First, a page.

Just past the bridge, Pennsylvania ends by running into M Street. Georgetown begins right here. M Street is the main shopping street, full of restaurants and expensive shops.
Houses on P Street
We'll begin the zig-zagging along the historic streets here. Turn right at the first side-street, 29th Street. It goes uphill for the first block. The houses are an interesting mix of styles and materials, and it is one of the nicest American neighborhoods, in my humble opinion. Keep going until P Street, then turn left to run to the next cross-street, 30th Street, then turn left to zag back towards M Street.

When you come to M Street, keep going straight down towards the river. After a block, you will come to the old C&O Canal, with its wooden boat locks. Turn right to run along the canal tow-path, past more historic houses.
Along the C&O Canal
Run along the canal until Wisconsin Avenue, where you turn left and run downhill all the way to the river. Wisconsin is Georgetown's other main shopping street, and the Blues Alley club is located right behind you, the venue where the legendary Eva Cassidy often performed.

NOTE: Hear her haunting version of Fields of Gold live at Blues Alley here, if you don't already know it.
Canal-side houses
There is a riverfront park at the end of Wisconsin, where you turn right and run along the Potomac. You can see the Alexandria, Virginia downtown skyscrapers across the river. You are heading straight towards the Francis Scott Key Bridge, which dominates the view.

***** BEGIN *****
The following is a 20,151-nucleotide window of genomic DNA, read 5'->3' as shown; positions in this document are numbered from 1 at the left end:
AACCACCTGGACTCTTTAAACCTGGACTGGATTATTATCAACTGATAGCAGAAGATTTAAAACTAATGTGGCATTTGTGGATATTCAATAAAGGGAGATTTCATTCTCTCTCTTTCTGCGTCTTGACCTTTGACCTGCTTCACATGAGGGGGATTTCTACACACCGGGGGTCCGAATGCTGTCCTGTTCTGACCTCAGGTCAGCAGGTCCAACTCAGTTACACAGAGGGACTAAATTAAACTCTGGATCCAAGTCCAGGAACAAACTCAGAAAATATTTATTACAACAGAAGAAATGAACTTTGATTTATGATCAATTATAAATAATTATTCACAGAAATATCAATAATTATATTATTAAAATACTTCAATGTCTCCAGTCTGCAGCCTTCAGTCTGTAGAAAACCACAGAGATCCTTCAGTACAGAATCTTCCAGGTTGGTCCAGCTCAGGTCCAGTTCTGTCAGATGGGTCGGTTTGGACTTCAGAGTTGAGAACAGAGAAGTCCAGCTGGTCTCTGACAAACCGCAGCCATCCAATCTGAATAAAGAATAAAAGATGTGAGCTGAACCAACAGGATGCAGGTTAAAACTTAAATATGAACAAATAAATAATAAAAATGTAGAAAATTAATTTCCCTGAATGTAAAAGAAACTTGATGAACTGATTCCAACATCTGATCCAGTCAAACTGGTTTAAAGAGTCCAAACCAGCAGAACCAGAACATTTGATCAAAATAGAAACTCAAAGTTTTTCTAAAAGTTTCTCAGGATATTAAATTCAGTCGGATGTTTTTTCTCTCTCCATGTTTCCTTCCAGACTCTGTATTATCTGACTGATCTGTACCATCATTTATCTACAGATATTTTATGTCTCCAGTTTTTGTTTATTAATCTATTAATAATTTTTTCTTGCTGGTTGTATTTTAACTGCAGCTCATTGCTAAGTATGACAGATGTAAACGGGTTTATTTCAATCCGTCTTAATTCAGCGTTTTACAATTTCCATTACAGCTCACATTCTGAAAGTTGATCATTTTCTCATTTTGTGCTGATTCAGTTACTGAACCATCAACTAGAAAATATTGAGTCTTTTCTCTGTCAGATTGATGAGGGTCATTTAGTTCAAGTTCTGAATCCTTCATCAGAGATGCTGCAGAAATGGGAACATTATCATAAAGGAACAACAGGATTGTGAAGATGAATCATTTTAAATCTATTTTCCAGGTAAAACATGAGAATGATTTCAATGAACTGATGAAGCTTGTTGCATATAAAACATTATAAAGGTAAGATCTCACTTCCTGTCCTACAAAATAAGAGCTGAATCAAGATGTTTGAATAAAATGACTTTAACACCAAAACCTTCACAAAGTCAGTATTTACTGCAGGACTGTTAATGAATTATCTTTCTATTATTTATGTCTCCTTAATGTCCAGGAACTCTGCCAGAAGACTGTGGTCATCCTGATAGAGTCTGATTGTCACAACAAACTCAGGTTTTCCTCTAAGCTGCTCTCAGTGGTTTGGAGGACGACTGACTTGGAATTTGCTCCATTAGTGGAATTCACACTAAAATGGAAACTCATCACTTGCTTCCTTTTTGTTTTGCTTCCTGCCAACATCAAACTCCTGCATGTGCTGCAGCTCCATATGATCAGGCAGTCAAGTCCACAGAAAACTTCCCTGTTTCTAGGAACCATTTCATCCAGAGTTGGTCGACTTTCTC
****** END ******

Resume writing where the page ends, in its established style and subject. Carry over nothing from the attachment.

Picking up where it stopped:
Just a block before the bridge, the park ends, and you need to turn inland. Cross under the overhead expressway and head straight uphill by going up the stairs. They will lead you to a pedestrian bridge over the canal.

Keep running north on 34th Street, crossing M Street and continuing uphill until you come to O Street, where you turn left and head towards Georgetown University. In three blocks you will come to the main campus gate, after passing a lot of historic wooden houses.

Georgetown University is America's oldest Catholic university. There are some gothic buildings around the main square in front of you. Run straight towards the main building ahead, with the huge tower, then circle clockwise around the square, to your right.

At the north end of the square, exit the campus at a smaller gate, and run eastwards along P Street. When you come to Wisconsin Avenue, you will need to first turn right, then left at the first opportunity, on O Street, and keep running eastwards.
O Street homes
Continue running east on O Street through the historic neighborhood until you come to 28th Street, where you turn right and run downhill back to M Street. At M, take Pennsylvania Avenue all the way back to Lafayette Square again.

Wednesday, 9 February 2011

Washington DC, Mall/Monuments Running Route

Click here for route map
Length: 10.8 km (6.7 miles), terrain contains one gentle hill

Washington Running Routes:
National Mall and monuments  
Georgetown  
Tidal Basin
  
For more running routes, see the Route List.

Sometimes I'm overcome by a normally dormant feeling of hope, a stirring of pride. It doesn't happen often, but, suddenly, there it was when I checked into my hotel in Washington last week. Washington is back to life.